From a 20-something empowering youth volunteerism to an almost 90-year-old’s lifetime of volunteer service, the 2019 Women of Achievement (WOA) are among the most diverse class in the storied St. Louis nonprofit’s history.
“This year’s honorees have filled voids with viable opportunities,” says WOA President Gwendolyn Packnett, Ph.D. “These women are being recognized for their outstanding volunteer service and leadership, and have impacted the well-being of countless women and organizations across the region.”
The new WOA class will be honored at the 2019 Women of Achievement Luncheon on May 14 at The Ritz-Carlton, St. Louis in Clayton. WOA was created in 1955 by the now-defunct St. Louis Globe-Democrat to recognize the volunteer achievements of local women committed to improving the quality of life across the metro area. The organization celebrates its 64th anniversary in 2019. In 1993, WOA became a nonprofit organization, and it continues its work today as St. Louis’ longest-running program honoring area women for their volunteerism.
This year, more than 100 women were nominated by peers, colleagues, friends and family members. The final selection committee comprises community leaders, WOA members and WOA Gold and Platinum sponsors, Packnett says.
The distinguished 2019 class includes Jill Aul, honored in the Social Justice category for founding the St. Charles chapter of PFLAG that supports LGBTQ community members and Simone Bernstein, a 26-year-old active volunteer since age 12, recognized in the Youth Empowerment category for co-founding VolunTEEN Nation, a comprehensive database for youth to find volunteer opportunities in the metro area.
This year’s recipients also include Jessica Bueler, lauded in the Community Betterment category for creating Welcome Neighbor STL to empower refugees to build their own businesses and directly contribute to the local economy, and Valeda Keys, a two-time breast cancer survivor, honored in the Health Advocacy category for launching Valeda’s Hope, a nonprofit dedicated to increasing breast cancer awareness through education and early detection.
Honorees likewise include Jo Ann Taylor Kindle, awarded in the Spirit of Giving category for helping nonprofits achieve their goals in serving the community through her charitable roles as chairman of the Enterprise Holdings Foundation and president of the Crawford Taylor Foundation, and Kalen McAllister, a retired prison chaplain, recognized in the Social Enterprise category for creating Laughing Bear Bakery to offer ex-felons employment opportunities.
Additionally, Mary Lieber Schoolman will be honored in the Civic Responsibility category for championing arts and education, as well as supporting community members with HIV/AIDS, through organizations including COCA, City Academy and Doorways. Similarly, Mary Harper Thomas will be awarded in the Educational Enrichment category for her role in making higher education accessible for black youth from lower-income and first-generation college households through organizations including St. Louis Morehouse College Parents Association, the Auxiliary to the Mound City Medical Forum and the St. Louis Chapter of The Links Inc.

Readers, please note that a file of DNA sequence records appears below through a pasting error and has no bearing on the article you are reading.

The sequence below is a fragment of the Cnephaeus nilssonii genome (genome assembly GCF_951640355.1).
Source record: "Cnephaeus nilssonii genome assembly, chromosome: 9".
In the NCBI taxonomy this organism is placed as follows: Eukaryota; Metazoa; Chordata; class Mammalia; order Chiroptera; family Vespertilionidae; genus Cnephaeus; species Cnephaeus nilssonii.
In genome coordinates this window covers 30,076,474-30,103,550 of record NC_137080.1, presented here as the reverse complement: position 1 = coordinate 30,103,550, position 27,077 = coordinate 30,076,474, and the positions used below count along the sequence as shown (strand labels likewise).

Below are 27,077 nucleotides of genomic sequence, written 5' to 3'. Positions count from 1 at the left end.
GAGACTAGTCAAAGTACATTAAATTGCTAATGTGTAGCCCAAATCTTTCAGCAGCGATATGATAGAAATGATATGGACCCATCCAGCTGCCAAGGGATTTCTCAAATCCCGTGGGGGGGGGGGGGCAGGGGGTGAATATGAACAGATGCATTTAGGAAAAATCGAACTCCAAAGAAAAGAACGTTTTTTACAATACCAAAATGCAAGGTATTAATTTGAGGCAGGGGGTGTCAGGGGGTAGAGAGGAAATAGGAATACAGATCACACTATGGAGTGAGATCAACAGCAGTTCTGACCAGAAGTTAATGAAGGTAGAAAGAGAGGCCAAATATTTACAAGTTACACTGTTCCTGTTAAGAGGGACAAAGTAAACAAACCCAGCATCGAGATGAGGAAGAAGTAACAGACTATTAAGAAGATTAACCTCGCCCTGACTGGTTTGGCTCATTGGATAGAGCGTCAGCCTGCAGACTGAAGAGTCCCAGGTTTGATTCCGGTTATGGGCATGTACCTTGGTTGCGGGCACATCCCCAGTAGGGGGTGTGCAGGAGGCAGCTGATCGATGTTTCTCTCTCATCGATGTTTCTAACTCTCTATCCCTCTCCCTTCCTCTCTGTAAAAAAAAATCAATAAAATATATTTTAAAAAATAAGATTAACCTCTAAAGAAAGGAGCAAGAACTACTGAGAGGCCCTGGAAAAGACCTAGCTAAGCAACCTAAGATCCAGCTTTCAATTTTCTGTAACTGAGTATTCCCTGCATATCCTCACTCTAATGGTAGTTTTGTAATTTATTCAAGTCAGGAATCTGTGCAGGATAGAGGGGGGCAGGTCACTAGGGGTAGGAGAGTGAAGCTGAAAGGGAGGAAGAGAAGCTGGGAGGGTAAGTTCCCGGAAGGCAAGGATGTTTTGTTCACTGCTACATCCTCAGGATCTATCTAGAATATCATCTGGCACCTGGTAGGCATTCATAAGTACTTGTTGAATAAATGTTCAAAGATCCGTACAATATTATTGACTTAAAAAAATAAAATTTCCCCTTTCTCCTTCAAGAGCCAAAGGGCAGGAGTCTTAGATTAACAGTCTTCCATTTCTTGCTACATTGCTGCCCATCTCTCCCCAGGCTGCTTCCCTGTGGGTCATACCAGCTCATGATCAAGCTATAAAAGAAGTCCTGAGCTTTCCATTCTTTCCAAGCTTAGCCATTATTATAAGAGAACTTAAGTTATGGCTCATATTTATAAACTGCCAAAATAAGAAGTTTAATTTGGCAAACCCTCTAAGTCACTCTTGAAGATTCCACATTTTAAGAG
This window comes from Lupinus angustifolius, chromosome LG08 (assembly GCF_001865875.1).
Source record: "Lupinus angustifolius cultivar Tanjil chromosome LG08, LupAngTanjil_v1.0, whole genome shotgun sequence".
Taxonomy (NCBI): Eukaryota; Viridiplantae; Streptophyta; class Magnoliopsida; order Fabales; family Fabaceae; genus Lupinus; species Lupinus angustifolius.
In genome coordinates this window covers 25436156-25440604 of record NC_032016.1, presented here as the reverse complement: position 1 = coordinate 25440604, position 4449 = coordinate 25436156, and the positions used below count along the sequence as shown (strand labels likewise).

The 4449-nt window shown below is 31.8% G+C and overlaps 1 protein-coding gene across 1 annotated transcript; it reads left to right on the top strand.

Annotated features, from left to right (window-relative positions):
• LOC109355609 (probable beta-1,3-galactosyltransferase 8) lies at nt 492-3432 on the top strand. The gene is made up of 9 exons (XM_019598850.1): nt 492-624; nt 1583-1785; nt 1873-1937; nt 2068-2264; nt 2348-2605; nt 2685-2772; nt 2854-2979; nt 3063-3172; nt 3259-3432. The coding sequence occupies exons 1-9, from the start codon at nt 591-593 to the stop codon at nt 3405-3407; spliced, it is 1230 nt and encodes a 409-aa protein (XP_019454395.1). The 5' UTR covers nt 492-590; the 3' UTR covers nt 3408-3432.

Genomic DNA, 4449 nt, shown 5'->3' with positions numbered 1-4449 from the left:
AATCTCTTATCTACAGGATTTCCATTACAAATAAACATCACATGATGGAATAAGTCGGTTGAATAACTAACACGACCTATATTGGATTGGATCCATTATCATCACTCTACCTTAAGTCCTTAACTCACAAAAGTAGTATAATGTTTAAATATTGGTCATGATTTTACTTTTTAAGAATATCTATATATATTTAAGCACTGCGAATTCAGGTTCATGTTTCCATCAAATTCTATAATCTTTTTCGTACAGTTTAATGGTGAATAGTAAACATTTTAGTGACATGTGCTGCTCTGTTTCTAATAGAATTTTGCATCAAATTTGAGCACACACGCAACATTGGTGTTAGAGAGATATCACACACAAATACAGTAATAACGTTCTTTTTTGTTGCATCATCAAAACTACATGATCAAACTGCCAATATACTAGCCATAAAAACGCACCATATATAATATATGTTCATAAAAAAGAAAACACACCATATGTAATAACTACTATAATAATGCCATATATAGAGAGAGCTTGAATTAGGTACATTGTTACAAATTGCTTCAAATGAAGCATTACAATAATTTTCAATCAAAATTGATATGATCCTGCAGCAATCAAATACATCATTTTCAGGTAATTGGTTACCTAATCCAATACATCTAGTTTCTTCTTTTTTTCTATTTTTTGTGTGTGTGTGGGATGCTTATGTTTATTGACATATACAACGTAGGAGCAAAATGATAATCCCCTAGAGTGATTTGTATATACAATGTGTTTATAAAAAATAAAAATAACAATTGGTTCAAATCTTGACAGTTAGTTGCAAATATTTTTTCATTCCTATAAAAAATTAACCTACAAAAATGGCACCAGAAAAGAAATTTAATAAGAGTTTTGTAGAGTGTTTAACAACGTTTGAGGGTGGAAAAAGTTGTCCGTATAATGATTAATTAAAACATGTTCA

Finally, Cindy Lander Wallach will be recognized in the Youth & Family category for starting Birthday Joy, a nonprofit ensuring every young person receives a gift and is made to feel special on his or her birthday, and Ms. Ollie Tucker Ward will be lauded with a Lifetime Service award for more than seven decades of volunteer efforts, including serving the NAACP and Miriam Switching Post resale shop, among many other organizations.
The annual WOA luncheon, chaired by Eva Frazer, M.D. (WOA Class of 2014) and co-chaired by Joni Karandjeff (WOA Class of 2008), serves as a thank-you to recipients, Packnett says. “The awards luncheon gives the community a better understanding of the heart and the pulse of what volunteer leadership and volunteer service looks like in the St. Louis region,” she says, “and it provides opportunities for [recipients] to tell their stories, and in doing so, others may be inspired to volunteer and support current volunteer work.”
Last year, the event drew more than 800 attendees, and Packnett says the organization is hopeful for another great response from the community this year. “We are excited about the community coming together to recognize this outstanding group of women, who have been selfless in their deeds and tireless in their acts of service,” she says.
The informational and inspirational event bridges the gap between volunteer services and those who need them across the metro area, Packnett says. “So much of the community may not be aware of the wealth of volunteer service opportunities in our region,” she says. “At the 2019 Women of Achievement Awards luncheon, people may learn how to become supporters of the myriad of volunteer services and volunteer leadership presented. For certain, everyone will be awe-inspired by the phenomenal volunteerism of women in the St. Louis region.”